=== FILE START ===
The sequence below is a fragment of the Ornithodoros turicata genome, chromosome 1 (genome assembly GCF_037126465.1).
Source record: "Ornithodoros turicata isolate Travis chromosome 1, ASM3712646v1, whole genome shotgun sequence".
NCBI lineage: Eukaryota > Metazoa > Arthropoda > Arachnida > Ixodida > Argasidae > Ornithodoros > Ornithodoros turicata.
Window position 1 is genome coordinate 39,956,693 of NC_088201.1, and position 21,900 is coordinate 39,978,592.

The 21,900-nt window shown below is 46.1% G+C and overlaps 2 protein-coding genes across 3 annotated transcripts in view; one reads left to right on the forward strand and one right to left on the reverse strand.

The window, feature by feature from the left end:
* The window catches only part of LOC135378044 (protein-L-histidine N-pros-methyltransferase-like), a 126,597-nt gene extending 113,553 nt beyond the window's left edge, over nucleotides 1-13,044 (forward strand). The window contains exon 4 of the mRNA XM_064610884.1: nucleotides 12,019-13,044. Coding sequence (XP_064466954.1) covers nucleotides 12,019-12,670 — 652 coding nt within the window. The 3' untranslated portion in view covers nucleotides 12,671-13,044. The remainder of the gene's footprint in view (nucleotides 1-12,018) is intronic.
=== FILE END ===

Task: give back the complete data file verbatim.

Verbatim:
The sequence below is a fragment of the Ornithodoros turicata genome, chromosome 1 (genome assembly GCF_037126465.1).
Source record: "Ornithodoros turicata isolate Travis chromosome 1, ASM3712646v1, whole genome shotgun sequence".
NCBI lineage: Eukaryota > Metazoa > Arthropoda > Arachnida > Ixodida > Argasidae > Ornithodoros > Ornithodoros turicata.
Window position 1 is genome coordinate 39,956,693 of NC_088201.1, and position 21,900 is coordinate 39,978,592.

The 21,900-nt window shown below is 46.1% G+C and overlaps 2 protein-coding genes across 3 annotated transcripts in view; one reads left to right on the forward strand and one right to left on the reverse strand.

The window, feature by feature from the left end:
* The window catches only part of LOC135378044 (protein-L-histidine N-pros-methyltransferase-like), a 126,597-nt gene extending 113,553 nt beyond the window's left edge, over nucleotides 1-13,044 (forward strand). The window contains exon 4 of the mRNA XM_064610884.1: nucleotides 12,019-13,044. Coding sequence (XP_064466954.1) covers nucleotides 12,019-12,670 — 652 coding nt within the window. The 3' untranslated portion in view covers nucleotides 12,671-13,044. The remainder of the gene's footprint in view (nucleotides 1-12,018) is intronic.